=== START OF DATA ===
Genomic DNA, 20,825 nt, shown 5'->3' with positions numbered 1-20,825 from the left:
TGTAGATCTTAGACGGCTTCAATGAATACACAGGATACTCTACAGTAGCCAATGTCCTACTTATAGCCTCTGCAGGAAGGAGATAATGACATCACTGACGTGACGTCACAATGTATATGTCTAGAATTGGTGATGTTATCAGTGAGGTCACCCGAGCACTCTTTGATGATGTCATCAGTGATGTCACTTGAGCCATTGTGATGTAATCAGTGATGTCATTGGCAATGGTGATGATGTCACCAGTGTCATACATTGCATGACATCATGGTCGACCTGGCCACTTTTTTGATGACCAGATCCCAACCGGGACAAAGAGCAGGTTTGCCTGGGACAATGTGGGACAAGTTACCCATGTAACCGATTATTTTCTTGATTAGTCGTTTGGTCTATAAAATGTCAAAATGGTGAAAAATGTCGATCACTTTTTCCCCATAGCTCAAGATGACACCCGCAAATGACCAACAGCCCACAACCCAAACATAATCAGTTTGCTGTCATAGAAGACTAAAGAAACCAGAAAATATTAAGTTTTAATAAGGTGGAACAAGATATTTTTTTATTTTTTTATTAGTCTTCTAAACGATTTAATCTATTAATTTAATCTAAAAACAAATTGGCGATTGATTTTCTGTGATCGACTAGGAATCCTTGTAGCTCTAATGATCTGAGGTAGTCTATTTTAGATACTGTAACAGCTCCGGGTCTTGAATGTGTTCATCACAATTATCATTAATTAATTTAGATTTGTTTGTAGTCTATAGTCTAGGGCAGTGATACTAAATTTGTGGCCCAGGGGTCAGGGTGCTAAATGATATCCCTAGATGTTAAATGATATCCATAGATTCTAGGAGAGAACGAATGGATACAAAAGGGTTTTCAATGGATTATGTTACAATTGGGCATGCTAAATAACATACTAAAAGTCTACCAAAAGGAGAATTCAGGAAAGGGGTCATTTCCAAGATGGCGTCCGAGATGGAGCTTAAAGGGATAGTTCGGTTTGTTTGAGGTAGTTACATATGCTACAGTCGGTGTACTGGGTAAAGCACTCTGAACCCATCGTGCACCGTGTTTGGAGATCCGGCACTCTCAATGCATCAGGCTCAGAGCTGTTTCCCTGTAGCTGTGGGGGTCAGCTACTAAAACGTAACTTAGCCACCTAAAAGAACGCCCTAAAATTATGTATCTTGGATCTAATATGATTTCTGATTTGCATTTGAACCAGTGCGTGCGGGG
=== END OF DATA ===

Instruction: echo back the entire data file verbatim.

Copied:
Genomic DNA, 20,825 nt, shown 5'->3' with positions numbered 1-20,825 from the left:
TGTAGATCTTAGACGGCTTCAATGAATACACAGGATACTCTACAGTAGCCAATGTCCTACTTATAGCCTCTGCAGGAAGGAGATAATGACATCACTGACGTGACGTCACAATGTATATGTCTAGAATTGGTGATGTTATCAGTGAGGTCACCCGAGCACTCTTTGATGATGTCATCAGTGATGTCACTTGAGCCATTGTGATGTAATCAGTGATGTCATTGGCAATGGTGATGATGTCACCAGTGTCATACATTGCATGACATCATGGTCGACCTGGCCACTTTTTTGATGACCAGATCCCAACCGGGACAAAGAGCAGGTTTGCCTGGGACAATGTGGGACAAGTTACCCATGTAACCGATTATTTTCTTGATTAGTCGTTTGGTCTATAAAATGTCAAAATGGTGAAAAATGTCGATCACTTTTTCCCCATAGCTCAAGATGACACCCGCAAATGACCAACAGCCCACAACCCAAACATAATCAGTTTGCTGTCATAGAAGACTAAAGAAACCAGAAAATATTAAGTTTTAATAAGGTGGAACAAGATATTTTTTTATTTTTTTATTAGTCTTCTAAACGATTTAATCTATTAATTTAATCTAAAAACAAATTGGCGATTGATTTTCTGTGATCGACTAGGAATCCTTGTAGCTCTAATGATCTGAGGTAGTCTATTTTAGATACTGTAACAGCTCCGGGTCTTGAATGTGTTCATCACAATTATCATTAATTAATTTAGATTTGTTTGTAGTCTATAGTCTAGGGCAGTGATACTAAATTTGTGGCCCAGGGGTCAGGGTGCTAAATGATATCCCTAGATGTTAAATGATATCCATAGATTCTAGGAGAGAACGAATGGATACAAAAGGGTTTTCAATGGATTATGTTACAATTGGGCATGCTAAATAACATACTAAAAGTCTACCAAAAGGAGAATTCAGGAAAGGGGTCATTTCCAAGATGGCGTCCGAGATGGAGCTTAAAGGGATAGTTCGGTTTGTTTGAGGTAGTTACATATGCTACAGTCGGTGTACTGGGTAAAGCACTCTGAACCCATCGTGCACCGTGTTTGGAGATCCGGCACTCTCAATGCATCAGGCTCAGAGCTGTTTCCCTGTAGCTGTGGGGGTCAGCTACTAAAACGTAACTTAGCCACCTAAAAGAACGCCCTAAAATTATGTATCTTGGATCTAATATGATTTCTGATTTGCATTTGAACCAGTGCGTGCGGGG